• able and willing to learn : capable of being taught
• allowing something to be taught or learned easily
• eager to learn
I teach Speech to community college students. Freshman and sophomore level students, and occasionally upper level students taking speech for the required credit.
I am ready to state an obvious “truth.” There are people who are serious about learning (teachable) – and people who aren’t serious about learning.
I lead sessions for executive and leadership teams, and professional people in companies and organizations.
Let me repeat: I am ready to state an obvious “truth.” There are people who are serious about learning (teachable) – and people who aren’t serious about learning.
It does not matter. Whether you are talking about college students, or professional development participants, there are those who take it seriously, and show up to learn – and there are those who don’t.
Why do they even attend these sessions? Maybe a boss or supervisor or manager makes them; maybe they want to want to learn, but then…they really don’t actually want to learn. Maybe they go to be seen, or to network, or to have the class or the college degree or the training sessions on their resumes. (By the way, all of these are good reasons to attend… good reasons, but not “enough”).
But, ultimately, the people who are wanting and ready and willing to learn are the better learners. By far.
If I had my choice, every student, every participant, would be fully teachable – eager to learn, fully engaged in every session.
But… No matter what I hope, that simply does not happen.
And here are a couple of types of participants that come really close to driving a teacher/trainer like me crazy.
#1 – the tuned-out participant. This is the person who is in the room, but simply is not present. Constantly checking the phone or tablet, staring out the window, not paying attention to much of anything. And this level of non-participation is distracting to the speaker/teacher, and to all others.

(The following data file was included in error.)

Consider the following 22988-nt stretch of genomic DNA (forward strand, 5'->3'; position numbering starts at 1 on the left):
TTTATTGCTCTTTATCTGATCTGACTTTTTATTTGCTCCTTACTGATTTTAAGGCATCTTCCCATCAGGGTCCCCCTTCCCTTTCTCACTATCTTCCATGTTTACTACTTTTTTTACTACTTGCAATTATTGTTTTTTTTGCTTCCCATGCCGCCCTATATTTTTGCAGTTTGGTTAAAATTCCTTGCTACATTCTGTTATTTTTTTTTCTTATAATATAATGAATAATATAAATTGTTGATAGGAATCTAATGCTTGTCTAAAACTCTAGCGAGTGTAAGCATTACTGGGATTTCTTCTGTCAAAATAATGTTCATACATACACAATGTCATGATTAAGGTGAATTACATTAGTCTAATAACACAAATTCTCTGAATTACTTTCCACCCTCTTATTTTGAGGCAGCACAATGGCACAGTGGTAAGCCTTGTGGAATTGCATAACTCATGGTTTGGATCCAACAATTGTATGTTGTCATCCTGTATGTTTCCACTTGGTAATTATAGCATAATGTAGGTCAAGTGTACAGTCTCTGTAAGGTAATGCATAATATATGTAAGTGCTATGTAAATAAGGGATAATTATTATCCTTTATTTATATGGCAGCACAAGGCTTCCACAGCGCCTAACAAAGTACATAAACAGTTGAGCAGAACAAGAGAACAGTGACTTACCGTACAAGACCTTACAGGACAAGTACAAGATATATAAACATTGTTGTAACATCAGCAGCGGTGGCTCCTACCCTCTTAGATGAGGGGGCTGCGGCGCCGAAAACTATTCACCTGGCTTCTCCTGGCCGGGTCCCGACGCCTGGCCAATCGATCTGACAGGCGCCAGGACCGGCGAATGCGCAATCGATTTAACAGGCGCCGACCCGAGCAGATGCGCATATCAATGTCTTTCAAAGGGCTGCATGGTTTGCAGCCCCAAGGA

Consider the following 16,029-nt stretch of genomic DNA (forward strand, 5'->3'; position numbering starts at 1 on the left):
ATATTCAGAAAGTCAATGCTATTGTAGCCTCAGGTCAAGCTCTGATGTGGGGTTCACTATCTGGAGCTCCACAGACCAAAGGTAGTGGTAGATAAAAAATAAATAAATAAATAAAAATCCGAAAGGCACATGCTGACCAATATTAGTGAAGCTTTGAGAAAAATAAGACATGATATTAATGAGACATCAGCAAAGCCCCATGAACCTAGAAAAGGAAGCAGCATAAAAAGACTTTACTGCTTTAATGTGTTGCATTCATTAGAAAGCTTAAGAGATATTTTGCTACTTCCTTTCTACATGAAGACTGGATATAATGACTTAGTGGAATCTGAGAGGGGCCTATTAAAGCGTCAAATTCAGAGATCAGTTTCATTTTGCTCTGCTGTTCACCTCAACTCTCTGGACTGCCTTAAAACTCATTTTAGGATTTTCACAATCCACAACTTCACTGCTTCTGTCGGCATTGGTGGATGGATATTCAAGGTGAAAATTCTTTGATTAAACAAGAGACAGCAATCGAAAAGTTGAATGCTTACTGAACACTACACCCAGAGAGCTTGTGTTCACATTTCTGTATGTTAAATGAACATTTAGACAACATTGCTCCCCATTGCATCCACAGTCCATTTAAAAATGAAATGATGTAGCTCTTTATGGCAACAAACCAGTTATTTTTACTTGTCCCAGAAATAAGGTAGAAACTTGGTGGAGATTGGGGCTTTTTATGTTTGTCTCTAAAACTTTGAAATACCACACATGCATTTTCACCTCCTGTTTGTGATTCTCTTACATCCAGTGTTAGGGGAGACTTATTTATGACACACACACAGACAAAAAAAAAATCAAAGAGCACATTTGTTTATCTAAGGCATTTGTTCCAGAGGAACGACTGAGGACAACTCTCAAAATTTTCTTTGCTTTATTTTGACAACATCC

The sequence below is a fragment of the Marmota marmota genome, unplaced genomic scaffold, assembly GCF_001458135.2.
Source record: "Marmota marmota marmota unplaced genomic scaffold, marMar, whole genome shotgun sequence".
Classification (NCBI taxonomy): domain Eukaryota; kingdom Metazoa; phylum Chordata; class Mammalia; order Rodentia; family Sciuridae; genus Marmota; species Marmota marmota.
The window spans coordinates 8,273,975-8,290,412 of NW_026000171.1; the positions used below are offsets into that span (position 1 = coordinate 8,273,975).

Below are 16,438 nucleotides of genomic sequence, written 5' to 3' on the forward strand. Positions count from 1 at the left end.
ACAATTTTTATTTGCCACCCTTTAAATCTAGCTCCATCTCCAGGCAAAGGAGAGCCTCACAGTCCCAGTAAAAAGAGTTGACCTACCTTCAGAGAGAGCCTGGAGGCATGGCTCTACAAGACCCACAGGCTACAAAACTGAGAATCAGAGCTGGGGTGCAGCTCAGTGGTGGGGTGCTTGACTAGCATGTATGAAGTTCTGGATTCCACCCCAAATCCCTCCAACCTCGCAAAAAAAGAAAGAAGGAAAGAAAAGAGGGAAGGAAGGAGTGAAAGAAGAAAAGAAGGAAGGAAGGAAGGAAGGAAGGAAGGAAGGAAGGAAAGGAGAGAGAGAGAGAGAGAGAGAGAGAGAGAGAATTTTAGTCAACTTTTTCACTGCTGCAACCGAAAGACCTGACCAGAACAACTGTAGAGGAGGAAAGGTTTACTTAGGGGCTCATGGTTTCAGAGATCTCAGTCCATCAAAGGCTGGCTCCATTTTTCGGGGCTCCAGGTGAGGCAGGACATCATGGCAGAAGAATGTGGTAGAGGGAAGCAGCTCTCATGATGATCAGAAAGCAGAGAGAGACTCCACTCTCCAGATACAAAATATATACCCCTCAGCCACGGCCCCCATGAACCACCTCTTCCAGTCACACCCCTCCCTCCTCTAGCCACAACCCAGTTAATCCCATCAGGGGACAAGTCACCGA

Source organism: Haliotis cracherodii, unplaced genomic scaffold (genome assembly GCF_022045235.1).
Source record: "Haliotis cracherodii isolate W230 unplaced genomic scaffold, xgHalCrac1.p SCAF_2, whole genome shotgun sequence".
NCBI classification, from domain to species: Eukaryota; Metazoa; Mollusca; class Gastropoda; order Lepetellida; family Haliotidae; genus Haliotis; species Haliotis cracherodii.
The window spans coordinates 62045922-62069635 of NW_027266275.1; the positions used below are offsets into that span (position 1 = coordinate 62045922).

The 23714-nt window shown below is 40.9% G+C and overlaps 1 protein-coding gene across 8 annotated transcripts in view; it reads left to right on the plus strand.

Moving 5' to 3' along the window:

#2 – the arrogant participant. This is the person who “knows more” than the presenter or teacher, and/or everyone else. (Maybe that should be “thinks they know more”). Let’s say they actually do know more. Their arrogance is still noticeable to all, and they can drag down the morale of the teacher and the other participants.
And, by the way, people who are that arrogant seemingly never acknowledge that they are arrogant, or that they hurt the learning experience of others. (Willful blindness…).
So, assuming that you have a teacher (trainer; presenter) who knows something worth sharing, it seems to me that your role as a participant should be the role of willing, enthusiastic learner.
If you are the eager learner, good for you. My guess is you have much more to learn, you can’t wait to learn it, and you will continue an upward trajectory in your life, and in your career.
If you are the “not teachable participant,” well… it’s time to change, isn’t it?
There is so much to learn. Take advantage – become a serious learner. It will do you, and all around you, some serious good.